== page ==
I was thinking about Hitler and the Holocaust the other day — you know, just sort of casually — and it occurred to me that I don’t know why everyone’s always so obsessed with understanding Hitler, because Hitler’s actually the only part of the situation that makes sense to me. Let me explain what I mean.
You want to know what Hitler’s problem was? Hitler was nuts. Okay? He was crazy. He mistook all the Jews for germs and used to liken them to sick organs in a body to disguise the fact to himself that he was killing shitloads of people. Hitler’s problem was that he was fucking crazy.
See? Wasn’t that simple?
But what about everyone else who let him get away with killing all those people?
Because those were just completely ordinary people. Those were me and you. One man could not have killed all those people by himself. I’m not sure if it’s physically possible. So while Hitler must have a lot of the blame for what happened, what about all the people around him?
And I’m not just talking about the Nazis. A lot of ordinary people supported Hitler. A lot of people in other places turned a blind eye to what he was doing for a long time. I can guarantee you it’s not the only time throughout history that we’ve done something like that either. So what’s up?
Let’s address the simple motivations first. Locally, some people were too scared to say anything, and others were too distant to think they could do much. Internationally, it was out of sight out of mind for some, and they were more concerned for a long time with their own problems. Still others tried and couldn’t take him down from his power base by themselves. And sure, we could satisfy ourselves with that if Hitler had lived in this vacuum where he’d somehow always been powerful. But what about the people before he really was?
I reject the simplistic answer that everyone just got behind the power — some, sure, but that sounds like such a gross generalization to apply to so many people — but I also reject the equally simplistic answer that everyone just didn’t see what was coming until it was too late. Hitler was pretty… you know… he was Hitler. There were plenty of hints. So it wasn’t that people were all good intentioned, and it wasn’t that they were all evil. There were probably some extremists who fit both categories. But what about that grey area in the middle?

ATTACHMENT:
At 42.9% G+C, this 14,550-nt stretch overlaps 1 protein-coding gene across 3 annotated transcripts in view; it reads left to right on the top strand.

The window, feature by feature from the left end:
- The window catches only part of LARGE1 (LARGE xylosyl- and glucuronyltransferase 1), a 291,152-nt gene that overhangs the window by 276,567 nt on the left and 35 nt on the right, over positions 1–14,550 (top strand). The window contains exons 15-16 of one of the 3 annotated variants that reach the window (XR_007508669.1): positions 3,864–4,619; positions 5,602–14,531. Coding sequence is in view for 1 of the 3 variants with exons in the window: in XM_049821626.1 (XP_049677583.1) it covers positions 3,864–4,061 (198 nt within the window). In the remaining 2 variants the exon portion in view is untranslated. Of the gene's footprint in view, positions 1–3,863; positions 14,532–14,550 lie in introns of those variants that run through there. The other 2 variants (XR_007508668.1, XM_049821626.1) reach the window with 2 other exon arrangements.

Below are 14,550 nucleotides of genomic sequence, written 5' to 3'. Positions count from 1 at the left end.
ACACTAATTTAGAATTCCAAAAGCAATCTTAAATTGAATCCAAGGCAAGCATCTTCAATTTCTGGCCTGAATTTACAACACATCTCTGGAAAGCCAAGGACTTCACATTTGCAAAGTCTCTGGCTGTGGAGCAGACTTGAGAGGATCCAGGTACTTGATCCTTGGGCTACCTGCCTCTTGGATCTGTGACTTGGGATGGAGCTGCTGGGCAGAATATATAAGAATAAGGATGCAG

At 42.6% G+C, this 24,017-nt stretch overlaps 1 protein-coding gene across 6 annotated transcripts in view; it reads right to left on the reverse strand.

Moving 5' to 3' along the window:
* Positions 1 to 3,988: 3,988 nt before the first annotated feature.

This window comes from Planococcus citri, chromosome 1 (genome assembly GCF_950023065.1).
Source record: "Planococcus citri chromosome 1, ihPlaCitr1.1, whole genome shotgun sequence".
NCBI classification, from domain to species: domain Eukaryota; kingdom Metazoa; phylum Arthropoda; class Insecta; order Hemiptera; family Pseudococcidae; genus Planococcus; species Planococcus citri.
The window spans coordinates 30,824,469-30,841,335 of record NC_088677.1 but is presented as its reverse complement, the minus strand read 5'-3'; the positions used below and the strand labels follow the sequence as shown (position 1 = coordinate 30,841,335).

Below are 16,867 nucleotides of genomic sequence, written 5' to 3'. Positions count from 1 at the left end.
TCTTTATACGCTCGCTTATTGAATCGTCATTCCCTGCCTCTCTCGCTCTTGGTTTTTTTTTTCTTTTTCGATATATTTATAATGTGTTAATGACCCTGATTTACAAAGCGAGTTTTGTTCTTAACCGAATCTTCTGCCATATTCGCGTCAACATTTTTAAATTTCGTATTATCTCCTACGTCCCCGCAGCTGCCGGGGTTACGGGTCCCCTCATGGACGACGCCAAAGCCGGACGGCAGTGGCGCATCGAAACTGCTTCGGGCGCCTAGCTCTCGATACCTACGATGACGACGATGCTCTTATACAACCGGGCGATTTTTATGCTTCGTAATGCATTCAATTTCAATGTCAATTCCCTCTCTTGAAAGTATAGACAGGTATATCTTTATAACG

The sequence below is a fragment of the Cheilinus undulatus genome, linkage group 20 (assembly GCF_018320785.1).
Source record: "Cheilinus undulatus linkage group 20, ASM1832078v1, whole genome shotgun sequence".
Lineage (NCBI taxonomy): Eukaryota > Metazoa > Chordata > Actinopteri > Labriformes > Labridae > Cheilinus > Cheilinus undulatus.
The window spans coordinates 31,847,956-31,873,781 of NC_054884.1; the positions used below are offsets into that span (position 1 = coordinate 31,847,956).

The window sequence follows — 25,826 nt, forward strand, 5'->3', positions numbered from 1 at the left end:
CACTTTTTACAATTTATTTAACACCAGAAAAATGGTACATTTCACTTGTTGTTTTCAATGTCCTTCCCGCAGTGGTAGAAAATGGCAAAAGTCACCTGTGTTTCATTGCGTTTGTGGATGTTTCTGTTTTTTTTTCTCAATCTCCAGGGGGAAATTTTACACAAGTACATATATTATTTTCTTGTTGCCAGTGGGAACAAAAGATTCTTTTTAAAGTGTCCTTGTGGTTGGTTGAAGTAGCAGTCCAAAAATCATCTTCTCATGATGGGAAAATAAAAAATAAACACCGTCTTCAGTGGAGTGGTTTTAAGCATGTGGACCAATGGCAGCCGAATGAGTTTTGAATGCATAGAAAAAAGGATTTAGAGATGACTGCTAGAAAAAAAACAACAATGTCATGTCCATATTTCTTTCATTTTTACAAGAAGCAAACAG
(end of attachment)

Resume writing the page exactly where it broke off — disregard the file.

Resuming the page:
One could say that people were angry. Sure. They needed a scapegoat for their problems, so they blamed and demonized the Jews. But not all people who are angry or resentful brutally and slowly murder shitloads of other people. I mean, it almost reminds you of the mob mentality.
It almost reminds you of the mob mentality.
There’s this experiment I read about in a psychology class I took once. In the experiment, several well educated people were sat in a room with a scientist who was taking part in the experiment. Each of them was alone. There was a person in another room whom they could communicate with through a speaker. They were to ask that person a series of test questions, and every time the second person got it wrong, the first person was to press a button sending a brief electric jolt through the second person. Every time another question was answered wrong, they were to up the electrical voltage slightly.
Now, the person in the other room was actually an actor. They were to continue answering questions wrong, and to start screaming in pain by the time they hit question nine or ten, pleading with the person to stop and saying they had a heart condition. The scientist was also acting in the other room, telling the first person that everything was fine, and they should continue. The experiment was simple: see if the first person defies the scientist and refuses after a certain period of time.
Statistically, if you put ten people in a line up, apparently only one would have refused before getting to a deadly electrical voltage that would have killed the person in the other room. So why did all those people keep pressing a button?
Because someone higher up than them told them to.
They weren’t being threatened. It was just what they were told to do.
Interestingly, more people refused when there was someone else in the room refusing with them.
Now, this took place in the United States, for all you superior nationalism fanatics. So our well documented group mentality seems to go pretty damn far, across all kinds of walks of life. We are group beings; the average amount of time the average person could live without someone else with them is seven days. After that we all go a bit funny, talking to ourselves and trying to make up human interaction.
But that doesn’t explain all of it either. Sure, it explains a hell of a lot: not everyone was all evil or blind because not everyone needed to be, just a few noticeable people needed to sway the rest. After that, it was a combination of entrenched hierarchy, the “it’s not happening to me” clause, and a lot of people already having invested a hell of a lot of themselves into not destroying Hitler already. (This last part, investment, is a critical step in the brainwashing process.)